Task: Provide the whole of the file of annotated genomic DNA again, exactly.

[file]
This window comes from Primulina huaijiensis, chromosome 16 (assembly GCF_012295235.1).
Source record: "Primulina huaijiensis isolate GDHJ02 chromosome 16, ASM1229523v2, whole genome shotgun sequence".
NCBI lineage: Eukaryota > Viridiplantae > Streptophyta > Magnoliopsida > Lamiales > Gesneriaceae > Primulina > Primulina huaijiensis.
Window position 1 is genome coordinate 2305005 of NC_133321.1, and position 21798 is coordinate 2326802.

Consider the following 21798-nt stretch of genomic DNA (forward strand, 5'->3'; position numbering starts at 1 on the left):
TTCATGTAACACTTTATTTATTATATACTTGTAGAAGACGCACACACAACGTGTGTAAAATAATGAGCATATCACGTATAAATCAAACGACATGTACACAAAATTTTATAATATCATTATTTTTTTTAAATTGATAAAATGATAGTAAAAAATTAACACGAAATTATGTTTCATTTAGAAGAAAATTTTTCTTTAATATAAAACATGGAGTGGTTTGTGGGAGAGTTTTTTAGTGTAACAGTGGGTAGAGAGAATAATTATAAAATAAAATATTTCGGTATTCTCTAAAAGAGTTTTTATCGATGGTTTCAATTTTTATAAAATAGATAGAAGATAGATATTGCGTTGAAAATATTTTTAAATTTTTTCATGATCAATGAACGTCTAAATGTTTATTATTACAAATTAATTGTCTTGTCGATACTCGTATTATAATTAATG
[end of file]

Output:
This window comes from Primulina huaijiensis, chromosome 16 (assembly GCF_012295235.1).
Source record: "Primulina huaijiensis isolate GDHJ02 chromosome 16, ASM1229523v2, whole genome shotgun sequence".
NCBI lineage: Eukaryota > Viridiplantae > Streptophyta > Magnoliopsida > Lamiales > Gesneriaceae > Primulina > Primulina huaijiensis.
Window position 1 is genome coordinate 2305005 of NC_133321.1, and position 21798 is coordinate 2326802.

Consider the following 21798-nt stretch of genomic DNA (forward strand, 5'->3'; position numbering starts at 1 on the left):
TTCATGTAACACTTTATTTATTATATACTTGTAGAAGACGCACACACAACGTGTGTAAAATAATGAGCATATCACGTATAAATCAAACGACATGTACACAAAATTTTATAATATCATTATTTTTTTTAAATTGATAAAATGATAGTAAAAAATTAACACGAAATTATGTTTCATTTAGAAGAAAATTTTTCTTTAATATAAAACATGGAGTGGTTTGTGGGAGAGTTTTTTAGTGTAACAGTGGGTAGAGAGAATAATTATAAAATAAAATATTTCGGTATTCTCTAAAAGAGTTTTTATCGATGGTTTCAATTTTTATAAAATAGATAGAAGATAGATATTGCGTTGAAAATATTTTTAAATTTTTTCATGATCAATGAACGTCTAAATGTTTATTATTACAAATTAATTGTCTTGTCGATACTCGTATTATAATTAATG